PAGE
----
From the original about page:
This election cycle we've seen many attempts to integrate technology and politics. Over the summer, YouTube and CNN hosted a Democratic presidential debate where ordinary people submitted video questions to the candidates, the final selection of which fell to CNN. Many were critical of CNN/YouTube's decision to exclude user feedback in selecting questions. In response, a group of YouTube users rallied around a mashup called www.CommunityCounts.us, which allowed users to vote for questions to be asked.
The site worked. Thousands of people watched and rated the nearly 3,000 videos that were submitted for the first YouTube debate. As a result, Community Counts caught the eye of national news media, including the New York Times and techPresident. Several of the candidates answered the site's top questions after the CNN/YouTube debate was over.
Following the debate, techPresident decided to join forces with Community Counts' creator, David Colarusso, to launch a new kind of forum for the internet age, something that would take greater advantage of what the internet has to offer. Building on Community Counts' backbone and its success, we are happy to offer 10Questions to you and the world.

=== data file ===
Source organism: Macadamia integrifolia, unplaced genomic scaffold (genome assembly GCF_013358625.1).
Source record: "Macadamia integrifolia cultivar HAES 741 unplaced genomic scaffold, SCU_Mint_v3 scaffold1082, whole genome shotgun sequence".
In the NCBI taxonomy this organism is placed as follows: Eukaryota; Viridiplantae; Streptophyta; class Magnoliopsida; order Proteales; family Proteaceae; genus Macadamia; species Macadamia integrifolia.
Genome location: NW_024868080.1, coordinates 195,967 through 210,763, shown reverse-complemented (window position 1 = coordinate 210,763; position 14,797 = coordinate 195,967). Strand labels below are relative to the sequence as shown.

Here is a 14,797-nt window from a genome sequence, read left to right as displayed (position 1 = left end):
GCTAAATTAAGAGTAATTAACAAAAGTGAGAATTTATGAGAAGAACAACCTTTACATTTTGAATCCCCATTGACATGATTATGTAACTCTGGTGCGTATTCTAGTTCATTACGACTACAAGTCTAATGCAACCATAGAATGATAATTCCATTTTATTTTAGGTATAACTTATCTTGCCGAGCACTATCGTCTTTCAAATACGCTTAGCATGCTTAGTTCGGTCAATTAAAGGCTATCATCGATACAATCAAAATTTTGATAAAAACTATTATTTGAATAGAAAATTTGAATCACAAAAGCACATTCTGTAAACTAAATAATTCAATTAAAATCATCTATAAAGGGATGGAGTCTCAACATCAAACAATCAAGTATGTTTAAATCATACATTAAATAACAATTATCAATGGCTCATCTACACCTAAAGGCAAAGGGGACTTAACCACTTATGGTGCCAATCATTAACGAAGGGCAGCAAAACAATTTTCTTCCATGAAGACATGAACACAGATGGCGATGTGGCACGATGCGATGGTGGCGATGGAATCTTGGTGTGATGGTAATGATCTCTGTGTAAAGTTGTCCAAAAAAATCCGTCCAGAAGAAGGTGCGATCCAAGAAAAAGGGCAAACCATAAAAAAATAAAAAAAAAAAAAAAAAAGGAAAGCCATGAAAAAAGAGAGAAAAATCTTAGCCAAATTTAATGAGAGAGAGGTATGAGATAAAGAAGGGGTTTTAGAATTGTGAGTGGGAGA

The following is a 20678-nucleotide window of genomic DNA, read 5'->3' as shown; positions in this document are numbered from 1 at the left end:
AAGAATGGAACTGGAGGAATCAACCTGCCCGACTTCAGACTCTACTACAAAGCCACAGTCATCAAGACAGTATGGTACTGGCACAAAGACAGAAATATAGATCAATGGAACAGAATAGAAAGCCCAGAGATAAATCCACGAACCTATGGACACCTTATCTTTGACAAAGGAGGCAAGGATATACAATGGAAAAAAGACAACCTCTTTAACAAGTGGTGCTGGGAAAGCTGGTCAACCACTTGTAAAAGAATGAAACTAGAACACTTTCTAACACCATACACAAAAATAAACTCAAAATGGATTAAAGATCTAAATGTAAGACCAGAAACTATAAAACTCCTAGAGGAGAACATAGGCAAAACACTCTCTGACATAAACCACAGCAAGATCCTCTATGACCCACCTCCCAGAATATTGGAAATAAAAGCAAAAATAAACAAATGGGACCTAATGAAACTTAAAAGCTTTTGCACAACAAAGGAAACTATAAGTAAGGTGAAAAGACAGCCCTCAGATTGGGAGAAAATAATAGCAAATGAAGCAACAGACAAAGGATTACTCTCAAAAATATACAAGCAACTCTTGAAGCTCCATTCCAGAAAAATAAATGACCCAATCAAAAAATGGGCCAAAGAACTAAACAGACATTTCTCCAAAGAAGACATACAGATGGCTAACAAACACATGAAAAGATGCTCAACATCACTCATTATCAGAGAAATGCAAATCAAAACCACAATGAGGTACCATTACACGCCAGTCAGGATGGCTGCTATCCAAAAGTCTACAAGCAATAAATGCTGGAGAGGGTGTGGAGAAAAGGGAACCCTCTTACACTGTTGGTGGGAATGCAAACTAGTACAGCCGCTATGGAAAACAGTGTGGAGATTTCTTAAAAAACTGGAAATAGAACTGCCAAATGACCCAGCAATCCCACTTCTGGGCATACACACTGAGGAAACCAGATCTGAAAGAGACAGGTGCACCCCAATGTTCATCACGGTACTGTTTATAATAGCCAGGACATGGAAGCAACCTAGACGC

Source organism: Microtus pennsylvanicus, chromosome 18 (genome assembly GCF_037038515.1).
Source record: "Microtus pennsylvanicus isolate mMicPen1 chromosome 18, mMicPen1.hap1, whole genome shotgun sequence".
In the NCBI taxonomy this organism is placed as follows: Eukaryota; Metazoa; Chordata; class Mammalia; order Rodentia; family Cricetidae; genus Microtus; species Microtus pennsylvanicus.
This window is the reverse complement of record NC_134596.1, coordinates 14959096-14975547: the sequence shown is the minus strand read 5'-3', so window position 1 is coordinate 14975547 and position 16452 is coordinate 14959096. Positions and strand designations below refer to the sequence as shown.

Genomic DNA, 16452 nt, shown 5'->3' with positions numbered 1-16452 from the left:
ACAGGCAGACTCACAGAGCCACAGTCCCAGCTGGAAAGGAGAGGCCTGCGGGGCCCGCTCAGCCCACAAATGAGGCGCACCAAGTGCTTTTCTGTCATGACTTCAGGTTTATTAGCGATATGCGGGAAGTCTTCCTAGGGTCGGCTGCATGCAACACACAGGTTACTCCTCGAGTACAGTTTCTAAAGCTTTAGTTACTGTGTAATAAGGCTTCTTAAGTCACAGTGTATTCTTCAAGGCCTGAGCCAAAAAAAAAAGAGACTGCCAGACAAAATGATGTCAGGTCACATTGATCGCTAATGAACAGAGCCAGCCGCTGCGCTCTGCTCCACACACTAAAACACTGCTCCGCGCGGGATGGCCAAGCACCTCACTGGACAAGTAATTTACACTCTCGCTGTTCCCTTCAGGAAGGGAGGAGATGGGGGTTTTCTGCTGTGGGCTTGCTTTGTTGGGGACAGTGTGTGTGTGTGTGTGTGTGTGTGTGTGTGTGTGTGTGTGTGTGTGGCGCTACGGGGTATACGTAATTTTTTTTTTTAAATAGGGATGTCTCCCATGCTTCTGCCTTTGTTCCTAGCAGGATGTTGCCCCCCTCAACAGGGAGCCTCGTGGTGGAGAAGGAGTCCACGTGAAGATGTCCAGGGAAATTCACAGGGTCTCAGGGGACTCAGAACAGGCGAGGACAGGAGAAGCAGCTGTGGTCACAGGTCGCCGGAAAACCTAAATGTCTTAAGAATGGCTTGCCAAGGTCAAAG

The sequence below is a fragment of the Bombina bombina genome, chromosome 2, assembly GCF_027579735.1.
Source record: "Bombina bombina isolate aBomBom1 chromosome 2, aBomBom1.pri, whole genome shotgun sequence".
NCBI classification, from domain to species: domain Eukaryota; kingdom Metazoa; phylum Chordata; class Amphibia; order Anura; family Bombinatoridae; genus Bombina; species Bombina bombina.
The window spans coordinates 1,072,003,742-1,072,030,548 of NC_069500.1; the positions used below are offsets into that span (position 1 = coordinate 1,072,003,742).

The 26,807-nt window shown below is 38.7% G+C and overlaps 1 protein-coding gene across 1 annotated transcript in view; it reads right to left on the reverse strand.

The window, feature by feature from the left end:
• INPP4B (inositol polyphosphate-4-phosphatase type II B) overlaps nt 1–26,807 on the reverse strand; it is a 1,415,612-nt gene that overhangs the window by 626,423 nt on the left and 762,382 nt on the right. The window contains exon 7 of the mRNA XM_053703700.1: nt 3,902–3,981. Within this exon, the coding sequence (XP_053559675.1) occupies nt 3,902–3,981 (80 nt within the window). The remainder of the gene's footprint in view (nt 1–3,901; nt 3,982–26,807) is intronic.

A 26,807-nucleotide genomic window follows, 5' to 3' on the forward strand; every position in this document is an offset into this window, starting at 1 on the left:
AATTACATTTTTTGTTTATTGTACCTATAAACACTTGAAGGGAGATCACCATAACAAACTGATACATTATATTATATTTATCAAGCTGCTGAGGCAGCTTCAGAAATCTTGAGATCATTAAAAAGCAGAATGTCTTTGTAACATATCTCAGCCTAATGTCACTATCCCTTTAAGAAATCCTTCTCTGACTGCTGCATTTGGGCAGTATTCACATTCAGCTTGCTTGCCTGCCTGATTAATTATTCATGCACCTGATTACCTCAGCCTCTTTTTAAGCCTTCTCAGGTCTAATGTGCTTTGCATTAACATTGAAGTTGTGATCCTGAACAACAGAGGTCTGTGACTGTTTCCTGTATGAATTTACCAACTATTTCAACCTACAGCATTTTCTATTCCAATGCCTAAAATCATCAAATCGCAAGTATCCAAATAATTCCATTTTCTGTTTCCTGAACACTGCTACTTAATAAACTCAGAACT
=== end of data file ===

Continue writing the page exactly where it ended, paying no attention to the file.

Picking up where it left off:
Signed "Andrew Rasiej, Micah L. Sifry, and David Colarusso, Co-Creators, 10Questions.com."
A selection of media coverage surrounding 10Questions can be found here.
Helping provide "justice for all" by building a suite of open source-open API tools for the courts and legal practitioners.
A free on-line curriculum aid allowing teachers & students to create and observe their own solar system.
Answers to science questions, brief lessons, and ideas for teachers and students.